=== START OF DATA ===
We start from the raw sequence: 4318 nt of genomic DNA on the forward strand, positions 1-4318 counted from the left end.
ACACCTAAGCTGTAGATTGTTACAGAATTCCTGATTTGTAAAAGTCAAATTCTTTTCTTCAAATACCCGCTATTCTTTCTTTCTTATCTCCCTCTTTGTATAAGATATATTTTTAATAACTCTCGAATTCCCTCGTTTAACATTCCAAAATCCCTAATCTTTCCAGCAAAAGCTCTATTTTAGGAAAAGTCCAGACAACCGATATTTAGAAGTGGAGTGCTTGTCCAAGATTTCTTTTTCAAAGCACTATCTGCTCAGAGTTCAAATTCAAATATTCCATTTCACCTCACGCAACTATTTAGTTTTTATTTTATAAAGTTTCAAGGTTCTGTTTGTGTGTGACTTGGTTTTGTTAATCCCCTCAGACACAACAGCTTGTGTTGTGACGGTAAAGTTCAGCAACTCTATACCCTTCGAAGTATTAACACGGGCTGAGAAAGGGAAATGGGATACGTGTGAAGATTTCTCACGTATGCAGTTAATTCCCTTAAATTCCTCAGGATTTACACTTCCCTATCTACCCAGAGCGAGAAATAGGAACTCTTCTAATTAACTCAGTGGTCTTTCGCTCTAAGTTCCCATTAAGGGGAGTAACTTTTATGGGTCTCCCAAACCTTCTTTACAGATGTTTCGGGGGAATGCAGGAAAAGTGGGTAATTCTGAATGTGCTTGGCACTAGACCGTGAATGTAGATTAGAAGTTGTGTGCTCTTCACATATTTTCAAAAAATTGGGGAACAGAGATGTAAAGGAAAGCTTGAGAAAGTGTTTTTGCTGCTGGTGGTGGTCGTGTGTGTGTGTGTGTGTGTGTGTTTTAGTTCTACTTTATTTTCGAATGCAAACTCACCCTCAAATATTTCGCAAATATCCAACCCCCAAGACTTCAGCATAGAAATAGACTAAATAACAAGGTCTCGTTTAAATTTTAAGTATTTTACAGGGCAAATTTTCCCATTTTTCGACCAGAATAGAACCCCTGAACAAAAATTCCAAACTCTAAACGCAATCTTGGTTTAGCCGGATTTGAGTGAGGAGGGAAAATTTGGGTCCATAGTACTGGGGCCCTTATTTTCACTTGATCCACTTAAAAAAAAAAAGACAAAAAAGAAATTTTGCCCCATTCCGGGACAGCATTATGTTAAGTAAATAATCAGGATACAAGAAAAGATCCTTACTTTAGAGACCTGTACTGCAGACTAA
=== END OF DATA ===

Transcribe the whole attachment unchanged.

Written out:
We start from the raw sequence: 4318 nt of genomic DNA on the forward strand, positions 1-4318 counted from the left end.
ACACCTAAGCTGTAGATTGTTACAGAATTCCTGATTTGTAAAAGTCAAATTCTTTTCTTCAAATACCCGCTATTCTTTCTTTCTTATCTCCCTCTTTGTATAAGATATATTTTTAATAACTCTCGAATTCCCTCGTTTAACATTCCAAAATCCCTAATCTTTCCAGCAAAAGCTCTATTTTAGGAAAAGTCCAGACAACCGATATTTAGAAGTGGAGTGCTTGTCCAAGATTTCTTTTTCAAAGCACTATCTGCTCAGAGTTCAAATTCAAATATTCCATTTCACCTCACGCAACTATTTAGTTTTTATTTTATAAAGTTTCAAGGTTCTGTTTGTGTGTGACTTGGTTTTGTTAATCCCCTCAGACACAACAGCTTGTGTTGTGACGGTAAAGTTCAGCAACTCTATACCCTTCGAAGTATTAACACGGGCTGAGAAAGGGAAATGGGATACGTGTGAAGATTTCTCACGTATGCAGTTAATTCCCTTAAATTCCTCAGGATTTACACTTCCCTATCTACCCAGAGCGAGAAATAGGAACTCTTCTAATTAACTCAGTGGTCTTTCGCTCTAAGTTCCCATTAAGGGGAGTAACTTTTATGGGTCTCCCAAACCTTCTTTACAGATGTTTCGGGGGAATGCAGGAAAAGTGGGTAATTCTGAATGTGCTTGGCACTAGACCGTGAATGTAGATTAGAAGTTGTGTGCTCTTCACATATTTTCAAAAAATTGGGGAACAGAGATGTAAAGGAAAGCTTGAGAAAGTGTTTTTGCTGCTGGTGGTGGTCGTGTGTGTGTGTGTGTGTGTGTGTTTTAGTTCTACTTTATTTTCGAATGCAAACTCACCCTCAAATATTTCGCAAATATCCAACCCCCAAGACTTCAGCATAGAAATAGACTAAATAACAAGGTCTCGTTTAAATTTTAAGTATTTTACAGGGCAAATTTTCCCATTTTTCGACCAGAATAGAACCCCTGAACAAAAATTCCAAACTCTAAACGCAATCTTGGTTTAGCCGGATTTGAGTGAGGAGGGAAAATTTGGGTCCATAGTACTGGGGCCCTTATTTTCACTTGATCCACTTAAAAAAAAAAAGACAAAAAAGAAATTTTGCCCCATTCCGGGACAGCATTATGTTAAGTAAATAATCAGGATACAAGAAAAGATCCTTACTTTAGAGACCTGTACTGCAGACTAA